Japan - our top 10 unmissable experiences
Think about Japan and it's easy to imagine only high-rise, high-tempo cities, bullet trains and cutting-edge technology, but Japan has so much more to offer beyond its 21 st century stereotype. It is in fact a land of spectacular mountains and islands with deep cultural traditions and a profound spirituality; a unique and fascinating blend of ancient and modern with varied and beautiful landscapes, Japan is fast becoming the hottest destination for the discerning traveller.
Here’s our guide to 10 of the most unmissable experiences that a holiday in Japan has to offer - in no particular order.
Walk in the mountains of Japan
Traditional post town on the Nakasendo Trail
Japan is a surprisingly mountainous country with around three quarters of its interior covered by heavily forested mountains and volcanoes rising to upwards of 3,000m and criss-crossed by small rivers and ancient trails. With the vast majority of its population concentrated in the cities based on the coastal plains, the mountains are undeveloped and little-populated making Japan an ideal destination for keen walkers. Small villages and beautifully preserved post towns pepper the trails and offer welcoming accommodation and the chance to discover a traditional way of life that’s a world away from high-rise Japan. Our Gentle Trekking Nakasendo Trail holiday is the perfect introduction to the mountains of Japan.
Visit Mount Koya
Situated high in the densely forested mountains of the Kii Peninsula, Mount Koya has been a place of worship since the 9th century when the very first temple was built here. Since then, more than 100 temples have emerged within the settlement, all devoted to Shingon Buddhism. This makes Mount Koya an excellent place to visit to gain an insight into the long-held traditions of Japanese spiritual life, especially if you spend a night in a temple (shukubo) and observe a Buddhist service in the morning.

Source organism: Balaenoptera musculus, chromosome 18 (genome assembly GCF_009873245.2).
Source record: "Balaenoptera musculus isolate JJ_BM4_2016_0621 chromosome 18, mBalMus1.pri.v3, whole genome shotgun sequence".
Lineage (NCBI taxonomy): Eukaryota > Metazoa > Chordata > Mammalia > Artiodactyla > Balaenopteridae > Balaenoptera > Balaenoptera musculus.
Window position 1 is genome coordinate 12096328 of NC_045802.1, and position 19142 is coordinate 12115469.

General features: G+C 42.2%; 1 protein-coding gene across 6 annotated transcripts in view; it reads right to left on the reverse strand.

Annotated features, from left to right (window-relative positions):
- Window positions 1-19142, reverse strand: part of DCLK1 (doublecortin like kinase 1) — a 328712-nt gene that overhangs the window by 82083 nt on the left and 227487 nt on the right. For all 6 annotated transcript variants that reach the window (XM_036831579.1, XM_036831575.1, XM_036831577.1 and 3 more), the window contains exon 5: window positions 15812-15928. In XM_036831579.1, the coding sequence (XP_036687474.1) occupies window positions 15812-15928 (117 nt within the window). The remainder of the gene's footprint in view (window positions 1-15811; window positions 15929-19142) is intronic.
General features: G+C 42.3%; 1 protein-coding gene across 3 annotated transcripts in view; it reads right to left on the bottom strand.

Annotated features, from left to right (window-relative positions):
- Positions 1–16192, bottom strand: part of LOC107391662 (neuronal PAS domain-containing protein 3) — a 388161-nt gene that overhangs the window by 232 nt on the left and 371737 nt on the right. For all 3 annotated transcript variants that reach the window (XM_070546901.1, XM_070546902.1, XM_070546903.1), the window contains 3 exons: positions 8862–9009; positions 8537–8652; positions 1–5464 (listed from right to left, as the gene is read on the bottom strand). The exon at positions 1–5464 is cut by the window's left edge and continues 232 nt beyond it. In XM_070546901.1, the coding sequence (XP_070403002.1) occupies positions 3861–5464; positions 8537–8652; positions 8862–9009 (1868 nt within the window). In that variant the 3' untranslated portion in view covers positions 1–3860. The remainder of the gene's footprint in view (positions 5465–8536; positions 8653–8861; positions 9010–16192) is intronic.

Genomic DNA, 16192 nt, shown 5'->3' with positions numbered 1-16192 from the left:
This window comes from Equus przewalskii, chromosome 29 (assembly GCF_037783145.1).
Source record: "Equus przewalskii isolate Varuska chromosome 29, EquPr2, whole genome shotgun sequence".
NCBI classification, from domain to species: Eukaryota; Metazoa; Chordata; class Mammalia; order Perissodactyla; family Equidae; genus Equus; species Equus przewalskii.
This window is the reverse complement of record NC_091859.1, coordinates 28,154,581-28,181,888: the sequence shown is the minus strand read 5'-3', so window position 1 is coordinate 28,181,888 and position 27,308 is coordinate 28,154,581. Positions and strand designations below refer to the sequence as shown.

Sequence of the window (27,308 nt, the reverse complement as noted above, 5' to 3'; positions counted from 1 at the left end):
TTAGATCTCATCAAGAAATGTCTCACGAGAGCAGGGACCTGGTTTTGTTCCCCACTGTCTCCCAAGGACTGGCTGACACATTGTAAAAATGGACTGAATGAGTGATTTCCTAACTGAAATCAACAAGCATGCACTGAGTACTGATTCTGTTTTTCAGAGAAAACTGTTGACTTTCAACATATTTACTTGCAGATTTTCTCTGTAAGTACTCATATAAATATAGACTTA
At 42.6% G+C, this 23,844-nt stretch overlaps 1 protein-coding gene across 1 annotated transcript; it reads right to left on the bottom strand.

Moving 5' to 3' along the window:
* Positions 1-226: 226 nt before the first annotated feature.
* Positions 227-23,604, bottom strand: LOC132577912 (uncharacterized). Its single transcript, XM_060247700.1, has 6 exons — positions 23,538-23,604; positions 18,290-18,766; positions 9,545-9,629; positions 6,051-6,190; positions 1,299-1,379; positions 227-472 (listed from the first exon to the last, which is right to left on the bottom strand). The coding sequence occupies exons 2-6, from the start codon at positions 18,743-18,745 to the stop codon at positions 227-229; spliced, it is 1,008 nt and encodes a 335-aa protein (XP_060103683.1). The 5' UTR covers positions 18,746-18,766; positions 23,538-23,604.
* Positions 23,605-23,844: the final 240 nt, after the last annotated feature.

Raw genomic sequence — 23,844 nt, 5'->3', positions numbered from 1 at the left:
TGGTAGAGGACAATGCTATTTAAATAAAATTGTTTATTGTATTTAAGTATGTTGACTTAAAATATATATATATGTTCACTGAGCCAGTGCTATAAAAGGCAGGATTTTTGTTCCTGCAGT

Take a tour of Tokyo
Central Tokyo (courtesy of Y. Shimizu)
The sleek, neon-lit skyscrapers, indecipherable signs and frenetic energy of downtown Tokyo give it an alien quality more akin to a sci-fi movie then your typical urban sprawl. But amidst the futuristic cityscape there are excellent shops, restaurants and nightlife to enjoy and a surprising amount of historic and cultural interest to discover. Try a visit to the old quarter of Yanaka for a glimpse of Tokyo in days gone by, or visit Senso-Ji temple with its five-storey pagoda to see what skyscrapers looked like in ancient times.
Go island hopping
Japan is actually an archipelago of islands - some 6,852 of them of which 430 are inhabited. The largest island is Honshu which is also referred to as the Japanese mainland and contains the capital city of Tokyo and Mount Fuji, Japan’s highest mountain. Most visitors to Japan will spend their entire trip on Honshu, but if you want to experience a bit of alternative Japanese culture, then a trip to one of the other islands makes for a fascinating experience.
Step back in time in Kyoto
Yasaka Pagoda, Kyoto